4. Obamacare’s advocates point out that quite a lot of medical care is delivered inefficiently and expensively in emergency rooms, since ERs are required by legislation to provide emergency treatment regardless of ability to pay. This is then part of the rationale for requiring insurance.
Now, only the most heartless anarcho-capitalist would want to live in a country where you could be refused life-saving treatment in an emergency because you can’t pay. Seriously?!? Let’s save a life first, and argue about money later.
But…perhaps there’s a better way to deal with that scenario, rather than the federal gov’t requiring everyone to purchase insurance. (I don’t much like the idea of single-payer, which would stifle innovation and create queues for services—but even that would be better than a gov’t mandate.)
What we have in the emergency scenario is what economists call a problem of externalities. Externalities affect people other than the voluntary participants in a private transaction. Thus, externality is a theoretical rationale for gov’t intervention, either to prevent a negative externality or to promote a postitive externality. Pollution from my car is a negative externality, so the government taxes gasoline to make me use less and to clean the environment (in theory). Technological research produces positive externalities, so the government protects copyrights and patents to encourage innovation that would otherwise have no exclusive profit motive. There are of course different opinions about the sorts of externalities that provide solid ground for gov’t intervention in a private transaction, but generally externalities are such a basis.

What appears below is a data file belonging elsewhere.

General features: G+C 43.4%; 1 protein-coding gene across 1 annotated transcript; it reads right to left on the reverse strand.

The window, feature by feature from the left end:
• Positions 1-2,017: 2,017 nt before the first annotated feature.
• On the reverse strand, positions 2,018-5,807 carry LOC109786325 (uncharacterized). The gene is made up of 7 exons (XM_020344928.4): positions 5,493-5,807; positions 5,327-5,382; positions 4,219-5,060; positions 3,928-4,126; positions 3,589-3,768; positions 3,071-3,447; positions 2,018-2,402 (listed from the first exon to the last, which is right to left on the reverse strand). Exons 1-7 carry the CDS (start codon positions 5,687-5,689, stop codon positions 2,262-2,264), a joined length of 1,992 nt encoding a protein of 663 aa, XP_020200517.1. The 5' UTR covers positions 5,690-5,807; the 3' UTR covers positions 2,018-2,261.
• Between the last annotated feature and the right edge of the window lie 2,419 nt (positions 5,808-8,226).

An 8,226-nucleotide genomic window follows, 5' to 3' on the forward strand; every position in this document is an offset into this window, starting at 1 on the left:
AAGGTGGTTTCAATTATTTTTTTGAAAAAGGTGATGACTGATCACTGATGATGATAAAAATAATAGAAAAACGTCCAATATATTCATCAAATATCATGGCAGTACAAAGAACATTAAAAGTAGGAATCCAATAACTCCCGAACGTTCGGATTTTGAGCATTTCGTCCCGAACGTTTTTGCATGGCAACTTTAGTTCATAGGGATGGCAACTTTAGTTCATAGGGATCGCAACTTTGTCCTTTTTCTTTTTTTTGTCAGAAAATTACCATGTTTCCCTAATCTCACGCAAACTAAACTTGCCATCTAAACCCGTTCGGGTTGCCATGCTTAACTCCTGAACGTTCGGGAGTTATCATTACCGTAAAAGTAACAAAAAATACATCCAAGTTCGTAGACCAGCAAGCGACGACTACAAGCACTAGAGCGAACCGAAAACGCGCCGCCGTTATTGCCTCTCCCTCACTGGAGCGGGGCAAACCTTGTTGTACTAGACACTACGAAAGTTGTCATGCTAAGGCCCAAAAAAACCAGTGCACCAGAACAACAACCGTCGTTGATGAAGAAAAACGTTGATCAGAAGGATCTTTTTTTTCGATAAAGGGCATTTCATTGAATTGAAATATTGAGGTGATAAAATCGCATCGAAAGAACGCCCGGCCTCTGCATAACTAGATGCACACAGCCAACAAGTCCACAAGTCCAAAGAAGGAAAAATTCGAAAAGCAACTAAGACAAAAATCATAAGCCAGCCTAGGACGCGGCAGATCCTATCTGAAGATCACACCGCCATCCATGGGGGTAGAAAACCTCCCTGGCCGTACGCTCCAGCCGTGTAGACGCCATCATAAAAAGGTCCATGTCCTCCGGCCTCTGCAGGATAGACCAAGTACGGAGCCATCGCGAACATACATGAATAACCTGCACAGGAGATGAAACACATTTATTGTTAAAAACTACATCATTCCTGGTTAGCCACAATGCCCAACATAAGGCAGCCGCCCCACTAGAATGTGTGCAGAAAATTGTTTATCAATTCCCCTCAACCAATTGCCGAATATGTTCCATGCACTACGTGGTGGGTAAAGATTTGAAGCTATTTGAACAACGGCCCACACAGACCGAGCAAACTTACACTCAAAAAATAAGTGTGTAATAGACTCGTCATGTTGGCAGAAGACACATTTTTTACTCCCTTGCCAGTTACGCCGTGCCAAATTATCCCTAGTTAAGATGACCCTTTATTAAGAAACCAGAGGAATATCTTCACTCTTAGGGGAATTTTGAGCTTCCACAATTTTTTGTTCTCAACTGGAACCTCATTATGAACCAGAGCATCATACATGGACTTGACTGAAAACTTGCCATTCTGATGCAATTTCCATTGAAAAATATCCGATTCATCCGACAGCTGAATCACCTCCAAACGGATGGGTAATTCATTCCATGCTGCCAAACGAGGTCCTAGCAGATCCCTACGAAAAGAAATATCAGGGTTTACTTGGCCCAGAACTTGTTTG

A fire company or a local police force is an example of a service that produces positive externalities. People benefit from knowing that, in an emergency, they can count on the police or the firemen to be there. These services are usually publicly funded by tax dollars (coërcion), since citizens might refuse to pay voluntarily, knowing that the fire dep’t will respond to a fire whether they paid private dues or not.
Most states also have minimum auto insurance requirements for driving on public roads. Some libertarians oppose this, but I do not (and as a federalist, I think states can try it if their legislatures want to). If you drive a huge piece of steel at deadly speeds on government roads, you need to be insured against damages you inflict upon others. If you keep inflicting damage, your insurance premiums will go up until you just can’t drive anymore.
Now, it’s a huge leap from, “Everyone who chooses to drive a car needs to have minimal insurance against liability,” to, “Every one of the over 300 million US residents must have insurance that covers mammograms and drug rehab.” But in principle, if emergency rooms are required to treat, couldn’t the gov’t (preferably state or local) require some minimal insurance to cover that possibility? I’m thinking of: